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History of the 1991-1996 Buick Roadmaster
As the 1990s dawned, GM was redesigning a range of front-wheel drive cars. The square–bodied 1977 B model rear-wheel drive sedans like the Oldsmobile 88 and 98, Buick Electra and Le Sabre, and Pontiac Bonneville were about to be joined by rounder, smaller, lighter front-drivers with more interior space.
These new models would soldier on for the next 15 years, but there was one last hurrah for the 350/350 V-8-powered rear-wheel drive sedans – the bulbous Chevrolet Caprice and its siblings. One in particular would find a place in the heart of traditional American motorist. It was the reintroduced Buick Roadmaster sedan and station wagon – last seen in 1958.
While the sedan model was almost an afterthought, the Roadmaster really connected with the public through the Estate Wagon and the model represented a significant proportion of sales throughout the model’s 1991-96 production. It was the only model offered in 1991.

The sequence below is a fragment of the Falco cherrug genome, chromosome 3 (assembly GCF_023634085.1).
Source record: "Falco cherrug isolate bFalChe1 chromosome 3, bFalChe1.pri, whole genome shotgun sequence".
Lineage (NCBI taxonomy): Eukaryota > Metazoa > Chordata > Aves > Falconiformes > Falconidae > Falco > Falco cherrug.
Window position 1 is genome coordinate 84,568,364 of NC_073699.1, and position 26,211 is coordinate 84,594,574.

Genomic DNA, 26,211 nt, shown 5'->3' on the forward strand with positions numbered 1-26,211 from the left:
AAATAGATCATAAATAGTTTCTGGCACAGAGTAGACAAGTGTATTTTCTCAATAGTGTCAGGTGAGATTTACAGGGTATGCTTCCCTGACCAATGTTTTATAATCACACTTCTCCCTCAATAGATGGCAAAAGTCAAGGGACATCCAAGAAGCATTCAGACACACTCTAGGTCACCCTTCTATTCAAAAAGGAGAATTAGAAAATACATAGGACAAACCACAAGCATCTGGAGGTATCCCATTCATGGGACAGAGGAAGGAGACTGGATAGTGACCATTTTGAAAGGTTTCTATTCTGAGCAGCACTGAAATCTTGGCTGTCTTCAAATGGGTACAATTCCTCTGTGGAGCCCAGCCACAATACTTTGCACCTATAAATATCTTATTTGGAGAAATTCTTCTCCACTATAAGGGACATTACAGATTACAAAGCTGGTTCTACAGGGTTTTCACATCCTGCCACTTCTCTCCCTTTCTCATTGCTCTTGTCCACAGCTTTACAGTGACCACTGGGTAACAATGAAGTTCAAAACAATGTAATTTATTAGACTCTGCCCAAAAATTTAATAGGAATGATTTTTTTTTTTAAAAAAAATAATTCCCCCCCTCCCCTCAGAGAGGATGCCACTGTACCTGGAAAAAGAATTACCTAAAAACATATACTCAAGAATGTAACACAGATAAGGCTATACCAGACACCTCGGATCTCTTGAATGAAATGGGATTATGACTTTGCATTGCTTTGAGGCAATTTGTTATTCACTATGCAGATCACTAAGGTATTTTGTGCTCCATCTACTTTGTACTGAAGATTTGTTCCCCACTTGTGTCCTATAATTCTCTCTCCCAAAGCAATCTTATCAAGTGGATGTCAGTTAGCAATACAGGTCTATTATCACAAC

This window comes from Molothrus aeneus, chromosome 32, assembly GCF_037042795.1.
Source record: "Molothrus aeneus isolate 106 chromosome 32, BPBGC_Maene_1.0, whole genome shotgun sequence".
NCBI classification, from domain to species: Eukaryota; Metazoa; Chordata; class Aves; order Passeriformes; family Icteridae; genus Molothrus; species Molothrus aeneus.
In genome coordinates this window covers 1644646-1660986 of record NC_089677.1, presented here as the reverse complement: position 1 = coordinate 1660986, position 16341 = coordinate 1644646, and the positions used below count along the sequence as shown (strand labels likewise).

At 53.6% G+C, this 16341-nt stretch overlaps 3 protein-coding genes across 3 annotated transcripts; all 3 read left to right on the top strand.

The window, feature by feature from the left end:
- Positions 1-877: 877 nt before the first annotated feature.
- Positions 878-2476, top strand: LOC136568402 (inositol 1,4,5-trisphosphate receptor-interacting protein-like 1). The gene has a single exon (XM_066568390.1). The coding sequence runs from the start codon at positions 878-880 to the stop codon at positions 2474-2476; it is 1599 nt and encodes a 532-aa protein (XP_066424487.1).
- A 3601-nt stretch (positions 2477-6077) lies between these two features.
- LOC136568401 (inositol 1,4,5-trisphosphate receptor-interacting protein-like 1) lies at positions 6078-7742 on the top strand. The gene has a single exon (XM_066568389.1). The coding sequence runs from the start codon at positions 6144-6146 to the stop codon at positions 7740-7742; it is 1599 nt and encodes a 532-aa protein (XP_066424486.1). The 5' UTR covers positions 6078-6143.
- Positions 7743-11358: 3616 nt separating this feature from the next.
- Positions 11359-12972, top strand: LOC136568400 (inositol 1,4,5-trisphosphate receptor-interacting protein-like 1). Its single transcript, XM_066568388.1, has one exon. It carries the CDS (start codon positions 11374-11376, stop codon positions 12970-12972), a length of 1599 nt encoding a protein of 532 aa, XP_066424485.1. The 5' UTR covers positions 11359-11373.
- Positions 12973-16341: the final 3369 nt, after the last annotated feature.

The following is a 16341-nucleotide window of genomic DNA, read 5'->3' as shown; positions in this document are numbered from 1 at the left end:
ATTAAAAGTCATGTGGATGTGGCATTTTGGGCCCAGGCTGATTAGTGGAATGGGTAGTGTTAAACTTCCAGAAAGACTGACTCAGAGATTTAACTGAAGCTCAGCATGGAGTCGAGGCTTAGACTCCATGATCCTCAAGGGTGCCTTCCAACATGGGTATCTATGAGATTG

The Roadmaster got a slight boost in power in 1992, with a 180 bhp 5.7-liter V8 and improved torque, but 1994’s LT-1 option provided the punch that the 4572-pound leviathan needed. It was a close relative of the Corvette’s 350 cubic-inch V-8, but with cast iron cylinder heads instead of aluminum and a re-profiled camshaft to for low-end torque. That year also saw variable assist power steering available on the Estate Wagon as well as the sedan. By this point the wagon had earned a niche following that it still enjoys.
The Roadmaster was a throwback to the days before the 1973 gas crisis, with an additional benefit that the gearing was so tall (about 1200 rpm in top at 70 mph) and the aerodynamics genuinely efficient that it could return 25 mpg or better on the highway. However a heavy foot in town could cut that mileage in half.
Both the wagon and sedan have sofa like seats with six-passenger comfort, while a couple of children can fit in the Estate Wagon’s rear-facing third seat. When the wagon’s second and third seats fold down, 92.4 cubic feet of carrying space opens up, and the tailgate can open both down and sideways. Leather interiors were a reasonably common.
Ultimately, the Roadmaster represented the last hurrah for GM’s 1955 small-block V-8, rear-wheel drive design. Apart from a few quality control issues the model is comfortable, fast, and durable. Call it a wolf in (XXL) sheep’s clothing and a legitimate alternative to the
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